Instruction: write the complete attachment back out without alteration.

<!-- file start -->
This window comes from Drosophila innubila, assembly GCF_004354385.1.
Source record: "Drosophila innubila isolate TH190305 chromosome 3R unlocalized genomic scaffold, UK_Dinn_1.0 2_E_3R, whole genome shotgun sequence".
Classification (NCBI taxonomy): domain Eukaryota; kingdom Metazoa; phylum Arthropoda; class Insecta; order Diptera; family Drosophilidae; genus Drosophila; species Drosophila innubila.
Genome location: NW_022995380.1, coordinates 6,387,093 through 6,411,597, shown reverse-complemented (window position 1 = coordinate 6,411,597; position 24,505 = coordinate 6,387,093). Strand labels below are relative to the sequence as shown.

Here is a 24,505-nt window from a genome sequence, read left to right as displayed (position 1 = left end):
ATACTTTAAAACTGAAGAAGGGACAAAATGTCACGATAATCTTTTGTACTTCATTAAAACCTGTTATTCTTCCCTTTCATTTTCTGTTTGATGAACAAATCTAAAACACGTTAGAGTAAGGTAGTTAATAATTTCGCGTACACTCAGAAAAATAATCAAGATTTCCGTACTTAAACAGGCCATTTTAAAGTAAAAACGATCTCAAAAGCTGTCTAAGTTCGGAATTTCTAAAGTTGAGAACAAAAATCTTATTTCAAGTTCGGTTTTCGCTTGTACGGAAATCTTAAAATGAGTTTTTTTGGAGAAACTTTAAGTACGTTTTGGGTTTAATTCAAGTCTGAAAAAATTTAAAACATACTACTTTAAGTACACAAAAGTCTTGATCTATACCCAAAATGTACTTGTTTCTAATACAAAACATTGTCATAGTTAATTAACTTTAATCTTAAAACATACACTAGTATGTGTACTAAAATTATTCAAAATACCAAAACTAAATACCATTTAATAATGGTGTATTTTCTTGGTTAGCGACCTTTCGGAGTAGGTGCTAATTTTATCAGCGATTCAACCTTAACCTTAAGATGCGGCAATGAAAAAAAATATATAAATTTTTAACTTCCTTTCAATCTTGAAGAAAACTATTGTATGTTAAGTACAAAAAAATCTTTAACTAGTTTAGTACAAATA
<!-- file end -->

This window comes from Drosophila innubila, assembly GCF_004354385.1.
Source record: "Drosophila innubila isolate TH190305 chromosome 3R unlocalized genomic scaffold, UK_Dinn_1.0 2_E_3R, whole genome shotgun sequence".
Classification (NCBI taxonomy): domain Eukaryota; kingdom Metazoa; phylum Arthropoda; class Insecta; order Diptera; family Drosophilidae; genus Drosophila; species Drosophila innubila.
Genome location: NW_022995380.1, coordinates 6,387,093 through 6,411,597, shown reverse-complemented (window position 1 = coordinate 6,411,597; position 24,505 = coordinate 6,387,093). Strand labels below are relative to the sequence as shown.

Here is a 24,505-nt window from a genome sequence, read left to right as displayed (position 1 = left end):
ATACTTTAAAACTGAAGAAGGGACAAAATGTCACGATAATCTTTTGTACTTCATTAAAACCTGTTATTCTTCCCTTTCATTTTCTGTTTGATGAACAAATCTAAAACACGTTAGAGTAAGGTAGTTAATAATTTCGCGTACACTCAGAAAAATAATCAAGATTTCCGTACTTAAACAGGCCATTTTAAAGTAAAAACGATCTCAAAAGCTGTCTAAGTTCGGAATTTCTAAAGTTGAGAACAAAAATCTTATTTCAAGTTCGGTTTTCGCTTGTACGGAAATCTTAAAATGAGTTTTTTTGGAGAAACTTTAAGTACGTTTTGGGTTTAATTCAAGTCTGAAAAAATTTAAAACATACTACTTTAAGTACACAAAAGTCTTGATCTATACCCAAAATGTACTTGTTTCTAATACAAAACATTGTCATAGTTAATTAACTTTAATCTTAAAACATACACTAGTATGTGTACTAAAATTATTCAAAATACCAAAACTAAATACCATTTAATAATGGTGTATTTTCTTGGTTAGCGACCTTTCGGAGTAGGTGCTAATTTTATCAGCGATTCAACCTTAACCTTAAGATGCGGCAATGAAAAAAAATATATAAATTTTTAACTTCCTTTCAATCTTGAAGAAAACTATTGTATGTTAAGTACAAAAAAATCTTTAACTAGTTTAGTACAAATA